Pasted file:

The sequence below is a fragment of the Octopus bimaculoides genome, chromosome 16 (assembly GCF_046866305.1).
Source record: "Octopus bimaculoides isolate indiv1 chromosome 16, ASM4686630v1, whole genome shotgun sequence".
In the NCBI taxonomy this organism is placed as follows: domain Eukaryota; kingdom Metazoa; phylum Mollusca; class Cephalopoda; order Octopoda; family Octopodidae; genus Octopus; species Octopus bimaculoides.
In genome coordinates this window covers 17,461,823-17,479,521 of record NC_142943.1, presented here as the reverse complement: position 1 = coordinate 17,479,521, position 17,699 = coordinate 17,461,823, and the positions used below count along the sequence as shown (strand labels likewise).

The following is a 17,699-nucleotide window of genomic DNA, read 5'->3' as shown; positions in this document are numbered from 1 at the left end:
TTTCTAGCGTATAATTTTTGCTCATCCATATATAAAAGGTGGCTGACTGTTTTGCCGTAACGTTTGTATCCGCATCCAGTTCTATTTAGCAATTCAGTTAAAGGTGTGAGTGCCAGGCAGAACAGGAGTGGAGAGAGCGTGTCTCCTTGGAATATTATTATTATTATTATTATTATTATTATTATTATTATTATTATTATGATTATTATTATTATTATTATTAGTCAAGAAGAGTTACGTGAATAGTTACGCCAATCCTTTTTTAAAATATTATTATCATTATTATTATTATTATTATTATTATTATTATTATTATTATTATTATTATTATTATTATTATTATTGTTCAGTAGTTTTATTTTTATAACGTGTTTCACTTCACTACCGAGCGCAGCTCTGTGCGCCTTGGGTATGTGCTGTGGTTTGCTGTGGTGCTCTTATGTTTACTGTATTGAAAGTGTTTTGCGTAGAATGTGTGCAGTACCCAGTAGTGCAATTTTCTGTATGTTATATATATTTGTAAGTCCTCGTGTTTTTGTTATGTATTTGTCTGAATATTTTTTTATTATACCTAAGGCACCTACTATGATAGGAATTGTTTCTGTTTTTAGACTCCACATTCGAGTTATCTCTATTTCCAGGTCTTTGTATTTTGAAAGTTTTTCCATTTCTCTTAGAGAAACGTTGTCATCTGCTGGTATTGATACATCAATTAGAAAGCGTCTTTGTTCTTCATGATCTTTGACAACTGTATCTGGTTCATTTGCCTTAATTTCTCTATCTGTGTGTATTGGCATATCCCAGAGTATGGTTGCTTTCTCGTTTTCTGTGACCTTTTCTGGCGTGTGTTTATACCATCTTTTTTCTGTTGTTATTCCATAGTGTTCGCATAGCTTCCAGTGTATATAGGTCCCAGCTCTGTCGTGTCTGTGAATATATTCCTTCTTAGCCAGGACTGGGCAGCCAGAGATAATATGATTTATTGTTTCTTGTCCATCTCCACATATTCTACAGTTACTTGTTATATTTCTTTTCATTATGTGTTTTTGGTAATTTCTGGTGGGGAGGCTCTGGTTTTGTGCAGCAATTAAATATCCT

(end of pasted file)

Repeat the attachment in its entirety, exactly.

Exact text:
The sequence below is a fragment of the Octopus bimaculoides genome, chromosome 16 (assembly GCF_046866305.1).
Source record: "Octopus bimaculoides isolate indiv1 chromosome 16, ASM4686630v1, whole genome shotgun sequence".
In the NCBI taxonomy this organism is placed as follows: domain Eukaryota; kingdom Metazoa; phylum Mollusca; class Cephalopoda; order Octopoda; family Octopodidae; genus Octopus; species Octopus bimaculoides.
In genome coordinates this window covers 17,461,823-17,479,521 of record NC_142943.1, presented here as the reverse complement: position 1 = coordinate 17,479,521, position 17,699 = coordinate 17,461,823, and the positions used below count along the sequence as shown (strand labels likewise).

The following is a 17,699-nucleotide window of genomic DNA, read 5'->3' as shown; positions in this document are numbered from 1 at the left end:
TTTCTAGCGTATAATTTTTGCTCATCCATATATAAAAGGTGGCTGACTGTTTTGCCGTAACGTTTGTATCCGCATCCAGTTCTATTTAGCAATTCAGTTAAAGGTGTGAGTGCCAGGCAGAACAGGAGTGGAGAGAGCGTGTCTCCTTGGAATATTATTATTATTATTATTATTATTATTATTATTATTATTATTATTATGATTATTATTATTATTATTATTAGTCAAGAAGAGTTACGTGAATAGTTACGCCAATCCTTTTTTAAAATATTATTATCATTATTATTATTATTATTATTATTATTATTATTATTATTATTATTATTATTATTATTATTATTATTGTTCAGTAGTTTTATTTTTATAACGTGTTTCACTTCACTACCGAGCGCAGCTCTGTGCGCCTTGGGTATGTGCTGTGGTTTGCTGTGGTGCTCTTATGTTTACTGTATTGAAAGTGTTTTGCGTAGAATGTGTGCAGTACCCAGTAGTGCAATTTTCTGTATGTTATATATATTTGTAAGTCCTCGTGTTTTTGTTATGTATTTGTCTGAATATTTTTTTATTATACCTAAGGCACCTACTATGATAGGAATTGTTTCTGTTTTTAGACTCCACATTCGAGTTATCTCTATTTCCAGGTCTTTGTATTTTGAAAGTTTTTCCATTTCTCTTAGAGAAACGTTGTCATCTGCTGGTATTGATACATCAATTAGAAAGCGTCTTTGTTCTTCATGATCTTTGACAACTGTATCTGGTTCATTTGCCTTAATTTCTCTATCTGTGTGTATTGGCATATCCCAGAGTATGGTTGCTTTCTCGTTTTCTGTGACCTTTTCTGGCGTGTGTTTATACCATCTTTTTTCTGTTGTTATTCCATAGTGTTCGCATAGCTTCCAGTGTATATAGGTCCCAGCTCTGTCGTGTCTGTGAATATATTCCTTCTTAGCCAGGACTGGGCAGCCAGAGATAATATGATTTATTGTTTCTTGTCCATCTCCACATATTCTACAGTTACTTGTTATATTTCTTTTCATTATGTGTTTTTGGTAATTTCTGGTGGGGAGGCTCTGGTTTTGTGCAGCAATTAAATATCCT